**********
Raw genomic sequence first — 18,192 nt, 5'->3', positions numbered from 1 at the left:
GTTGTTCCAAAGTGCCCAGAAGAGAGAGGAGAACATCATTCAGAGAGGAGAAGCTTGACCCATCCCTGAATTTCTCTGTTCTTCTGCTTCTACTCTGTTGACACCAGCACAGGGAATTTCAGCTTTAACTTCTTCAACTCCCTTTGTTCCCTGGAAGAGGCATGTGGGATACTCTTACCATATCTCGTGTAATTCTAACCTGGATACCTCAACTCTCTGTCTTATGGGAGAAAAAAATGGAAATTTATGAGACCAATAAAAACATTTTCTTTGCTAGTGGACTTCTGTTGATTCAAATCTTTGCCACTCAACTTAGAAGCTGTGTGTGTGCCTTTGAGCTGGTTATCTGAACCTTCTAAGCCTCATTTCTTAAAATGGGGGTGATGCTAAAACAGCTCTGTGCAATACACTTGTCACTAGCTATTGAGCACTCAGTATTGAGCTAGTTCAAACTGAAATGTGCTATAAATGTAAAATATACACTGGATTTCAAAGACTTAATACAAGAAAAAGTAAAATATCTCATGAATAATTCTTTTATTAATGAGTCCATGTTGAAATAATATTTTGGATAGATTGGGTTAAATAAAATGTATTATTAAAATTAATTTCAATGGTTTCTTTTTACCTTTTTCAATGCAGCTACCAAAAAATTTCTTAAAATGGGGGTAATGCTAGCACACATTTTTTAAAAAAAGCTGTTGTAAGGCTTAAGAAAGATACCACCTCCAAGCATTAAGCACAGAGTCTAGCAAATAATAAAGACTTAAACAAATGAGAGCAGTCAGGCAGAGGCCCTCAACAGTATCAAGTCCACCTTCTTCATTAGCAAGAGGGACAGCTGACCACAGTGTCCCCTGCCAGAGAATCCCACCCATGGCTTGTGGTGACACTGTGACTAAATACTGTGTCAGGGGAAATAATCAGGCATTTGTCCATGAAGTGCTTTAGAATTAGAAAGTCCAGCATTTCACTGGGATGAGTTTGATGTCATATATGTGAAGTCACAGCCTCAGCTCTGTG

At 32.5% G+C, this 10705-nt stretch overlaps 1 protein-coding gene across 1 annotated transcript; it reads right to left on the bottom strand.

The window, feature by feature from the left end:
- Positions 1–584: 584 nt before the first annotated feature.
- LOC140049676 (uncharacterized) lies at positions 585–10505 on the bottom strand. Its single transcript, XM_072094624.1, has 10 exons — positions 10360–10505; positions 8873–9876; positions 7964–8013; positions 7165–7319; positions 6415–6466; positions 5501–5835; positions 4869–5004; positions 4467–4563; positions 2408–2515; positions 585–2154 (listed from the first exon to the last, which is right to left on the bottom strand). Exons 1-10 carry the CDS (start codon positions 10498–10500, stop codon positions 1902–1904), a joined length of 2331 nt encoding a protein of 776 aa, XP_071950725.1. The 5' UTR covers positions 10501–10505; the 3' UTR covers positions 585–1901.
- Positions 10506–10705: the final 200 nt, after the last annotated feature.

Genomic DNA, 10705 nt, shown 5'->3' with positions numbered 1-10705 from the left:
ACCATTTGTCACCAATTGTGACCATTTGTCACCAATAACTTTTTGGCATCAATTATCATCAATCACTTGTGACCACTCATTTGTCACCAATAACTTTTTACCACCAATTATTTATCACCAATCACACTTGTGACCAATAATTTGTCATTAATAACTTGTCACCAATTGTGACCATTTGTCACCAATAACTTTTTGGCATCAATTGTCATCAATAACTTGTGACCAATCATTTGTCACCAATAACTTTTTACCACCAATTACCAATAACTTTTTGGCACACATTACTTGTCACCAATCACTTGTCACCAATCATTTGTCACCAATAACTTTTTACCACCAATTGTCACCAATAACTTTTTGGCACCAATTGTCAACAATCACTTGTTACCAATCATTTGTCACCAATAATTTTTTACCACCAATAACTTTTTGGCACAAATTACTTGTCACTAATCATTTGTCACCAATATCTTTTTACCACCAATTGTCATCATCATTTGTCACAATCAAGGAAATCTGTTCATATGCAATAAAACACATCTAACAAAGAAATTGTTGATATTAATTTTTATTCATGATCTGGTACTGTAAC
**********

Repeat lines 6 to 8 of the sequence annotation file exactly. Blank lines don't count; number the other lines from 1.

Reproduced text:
- LOC140049676 (uncharacterized) lies at positions 585–10505 on the bottom strand. Its single transcript, XM_072094624.1, has 10 exons — positions 10360–10505; positions 8873–9876; positions 7964–8013; positions 7165–7319; positions 6415–6466; positions 5501–5835; positions 4869–5004; positions 4467–4563; positions 2408–2515; positions 585–2154 (listed from the first exon to the last, which is right to left on the bottom strand). Exons 1-10 carry the CDS (start codon positions 10498–10500, stop codon positions 1902–1904), a joined length of 2331 nt encoding a protein of 776 aa, XP_071950725.1. The 5' UTR covers positions 10501–10505; the 3' UTR covers positions 585–1901.
- Positions 10506–10705: the final 200 nt, after the last annotated feature.

Genomic DNA, 10705 nt, shown 5'->3' with positions numbered 1-10705 from the left: